AG: Board Has No Authority Over How Laramie County DA Manages Staff

The group that oversees the behavior of attorneys has no authority over how Laramie Countys district attorney handles overtime or personnel issues, according to the states attorney general.

Jim Angell

August 02, 20213 min read

Manlove head shot
(Cowboy State Daily Staff)

The group that oversees the behavior of attorneys has no authority over how Laramie County’s district attorney handles overtime or personnel issues, according to the state’s attorney general.

The attorney general’s office, in a filing with the Wyoming Supreme Court, asked that the state’s Board of Professional Responsibility be prevented from considering allegations that Leigh Anne Manlove told her employees not to report their overtime in violation of federal labor laws.

“By considering alleged violations of federal law, the board is exceeding its jurisdiction which, in attorney disciplinary matters, is limited to adjudicating alleged violations of the Rules of Professional Conduct, not alleged violations of federal law,” said the document filed with the Supreme Court on Thursday.

The motion to limit what the BPR can consider also asked that the board not look at personnel grievances and issues contained in the charge against Manlove filed by the special counsel for the Wyoming State Bar.

“Jurisdiction over personnel type grievances/matters rests with the (state) Department of (Administration and Information),” the filing said. “The (BPR) does not have independent jurisdiction to consider and make findings about the validity of personnel type grievances/matters in the first instance.”

The filing is the latest in the charge against Manlove, who was elected Laramie County’s district attorney in November 2018. In June, Weston Reeves, the special counsel for the bar, filed a charge against her with the state Board of Public Responsibility, accusing of violating the state’s Rules of Professional Conduct and failing to operate the district attorney’s office in a competent manner.

Reeves asked for a formal disciplinary hearing by the BPR. Any discipline recommended by the BPR will be reviewed by Supreme Court justices.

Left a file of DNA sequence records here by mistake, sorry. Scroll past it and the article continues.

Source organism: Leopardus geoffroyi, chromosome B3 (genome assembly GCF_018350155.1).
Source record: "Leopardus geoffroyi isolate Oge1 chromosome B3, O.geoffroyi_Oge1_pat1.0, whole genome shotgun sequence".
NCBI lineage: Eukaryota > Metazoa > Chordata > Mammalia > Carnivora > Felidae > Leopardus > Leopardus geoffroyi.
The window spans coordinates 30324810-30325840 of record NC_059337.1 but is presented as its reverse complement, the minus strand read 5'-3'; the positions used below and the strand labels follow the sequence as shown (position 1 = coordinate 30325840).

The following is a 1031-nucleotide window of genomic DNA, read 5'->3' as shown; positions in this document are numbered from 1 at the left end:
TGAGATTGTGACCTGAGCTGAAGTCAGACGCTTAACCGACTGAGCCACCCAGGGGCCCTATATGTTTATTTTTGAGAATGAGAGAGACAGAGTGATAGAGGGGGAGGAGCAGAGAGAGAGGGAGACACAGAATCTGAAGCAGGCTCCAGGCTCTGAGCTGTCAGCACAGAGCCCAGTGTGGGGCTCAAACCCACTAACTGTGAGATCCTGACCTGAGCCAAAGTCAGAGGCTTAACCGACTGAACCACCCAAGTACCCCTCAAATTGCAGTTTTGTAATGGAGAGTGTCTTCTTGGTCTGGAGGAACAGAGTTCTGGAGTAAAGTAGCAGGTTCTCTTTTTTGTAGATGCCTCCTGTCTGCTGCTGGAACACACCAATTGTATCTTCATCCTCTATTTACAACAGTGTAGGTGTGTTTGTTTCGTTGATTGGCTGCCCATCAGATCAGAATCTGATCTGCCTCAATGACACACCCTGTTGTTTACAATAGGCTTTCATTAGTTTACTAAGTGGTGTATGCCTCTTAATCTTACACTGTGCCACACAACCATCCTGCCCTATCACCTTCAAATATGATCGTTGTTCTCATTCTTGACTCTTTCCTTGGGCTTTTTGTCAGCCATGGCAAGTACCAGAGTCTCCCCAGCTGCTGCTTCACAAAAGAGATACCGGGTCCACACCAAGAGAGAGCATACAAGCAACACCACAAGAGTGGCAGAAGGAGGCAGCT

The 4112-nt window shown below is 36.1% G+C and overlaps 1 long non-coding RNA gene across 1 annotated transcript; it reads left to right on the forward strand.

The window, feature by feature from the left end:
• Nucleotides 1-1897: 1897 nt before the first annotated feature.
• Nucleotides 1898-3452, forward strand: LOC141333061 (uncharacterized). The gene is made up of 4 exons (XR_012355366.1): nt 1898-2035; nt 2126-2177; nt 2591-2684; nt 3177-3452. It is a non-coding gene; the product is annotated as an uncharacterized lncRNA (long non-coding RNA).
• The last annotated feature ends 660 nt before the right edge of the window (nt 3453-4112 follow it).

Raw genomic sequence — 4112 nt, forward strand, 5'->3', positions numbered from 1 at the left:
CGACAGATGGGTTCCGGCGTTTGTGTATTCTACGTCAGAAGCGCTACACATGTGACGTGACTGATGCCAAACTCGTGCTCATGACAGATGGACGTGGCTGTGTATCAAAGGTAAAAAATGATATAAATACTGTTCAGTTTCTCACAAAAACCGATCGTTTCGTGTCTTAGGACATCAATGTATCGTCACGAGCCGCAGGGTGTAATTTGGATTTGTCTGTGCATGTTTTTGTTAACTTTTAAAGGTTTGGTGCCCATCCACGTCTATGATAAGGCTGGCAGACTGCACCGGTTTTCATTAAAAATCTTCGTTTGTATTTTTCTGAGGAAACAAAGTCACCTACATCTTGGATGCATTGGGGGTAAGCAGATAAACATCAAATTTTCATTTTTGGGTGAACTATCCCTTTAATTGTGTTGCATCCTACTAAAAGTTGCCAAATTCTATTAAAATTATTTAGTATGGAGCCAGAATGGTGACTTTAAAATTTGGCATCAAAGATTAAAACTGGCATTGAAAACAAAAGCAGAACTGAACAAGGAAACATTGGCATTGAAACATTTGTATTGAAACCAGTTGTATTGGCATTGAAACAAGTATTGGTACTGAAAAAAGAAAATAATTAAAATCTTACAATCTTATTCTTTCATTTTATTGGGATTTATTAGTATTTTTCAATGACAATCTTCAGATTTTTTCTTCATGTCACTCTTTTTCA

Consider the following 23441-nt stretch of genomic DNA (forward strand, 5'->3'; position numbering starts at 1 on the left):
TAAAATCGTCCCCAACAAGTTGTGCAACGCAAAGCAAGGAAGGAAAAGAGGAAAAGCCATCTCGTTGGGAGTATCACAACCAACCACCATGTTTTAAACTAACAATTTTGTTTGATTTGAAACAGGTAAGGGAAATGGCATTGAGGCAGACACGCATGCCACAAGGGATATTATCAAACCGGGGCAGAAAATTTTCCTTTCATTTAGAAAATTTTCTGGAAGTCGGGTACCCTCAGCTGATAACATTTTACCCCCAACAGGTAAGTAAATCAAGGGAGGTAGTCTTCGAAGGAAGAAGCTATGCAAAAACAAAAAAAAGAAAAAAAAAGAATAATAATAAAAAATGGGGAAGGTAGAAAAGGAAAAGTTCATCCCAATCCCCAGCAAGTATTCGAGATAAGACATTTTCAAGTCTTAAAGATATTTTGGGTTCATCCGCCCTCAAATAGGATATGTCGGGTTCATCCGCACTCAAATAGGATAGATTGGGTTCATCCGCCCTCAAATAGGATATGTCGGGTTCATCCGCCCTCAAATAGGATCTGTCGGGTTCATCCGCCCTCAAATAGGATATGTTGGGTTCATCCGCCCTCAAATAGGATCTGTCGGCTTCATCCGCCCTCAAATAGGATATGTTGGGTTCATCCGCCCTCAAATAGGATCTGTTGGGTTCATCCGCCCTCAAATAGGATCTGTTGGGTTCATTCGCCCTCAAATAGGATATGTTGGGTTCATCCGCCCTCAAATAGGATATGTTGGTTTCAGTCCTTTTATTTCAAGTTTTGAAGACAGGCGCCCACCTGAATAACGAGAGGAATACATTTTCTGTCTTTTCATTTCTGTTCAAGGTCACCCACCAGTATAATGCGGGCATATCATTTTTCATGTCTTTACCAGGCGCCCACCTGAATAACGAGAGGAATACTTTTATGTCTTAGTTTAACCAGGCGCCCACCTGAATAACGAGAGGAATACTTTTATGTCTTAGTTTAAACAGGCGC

Reeves’ charge, filed with the BPR, said on her first day in office, Manlove fired almost all of the office’s attorneys and staff and that her actions later led to the departure of more staff members, leaving the office unable to function properly. Manlove, in her response to the charge, said the BPR has no authority over how she runs her office.

The attorney general’s office agreed.“(Rules of Professional Conduct) governs an attorney’s duty to provide competent representation to a client, however, the allegations about (federal labor law) violations and personnel grievances/matters are entirely unrelated to Manlove’s duty to a client,” the filing said. “As a result, the board has no jurisdiction to consider the (federal labor law) and personnel type allegations because they fall outside the duty of competency …”Any disciplinary hearing should not include references to the allegations, the attorney general’s office said, because any outcome could affect the state but the state would not have an opportunity to argue its side.“

Justice cannot stand for an end-run around the appropriate processes due to the state by simply allow the (BPR) to make findings that will directly affect the state’s interest and create potential liability,” the filing said.

The charge filed against Manlove stems from three separate disciplinary investigations. In addition to the personnel issues, it accuses Manlove of misrepresenting the facts surrounding the case of a man accused of killing two people after his release from jail and exaggerating budget pressures faced by her office to justify the dismissal of almost 1,000 cases.

Share this article



Jim Angell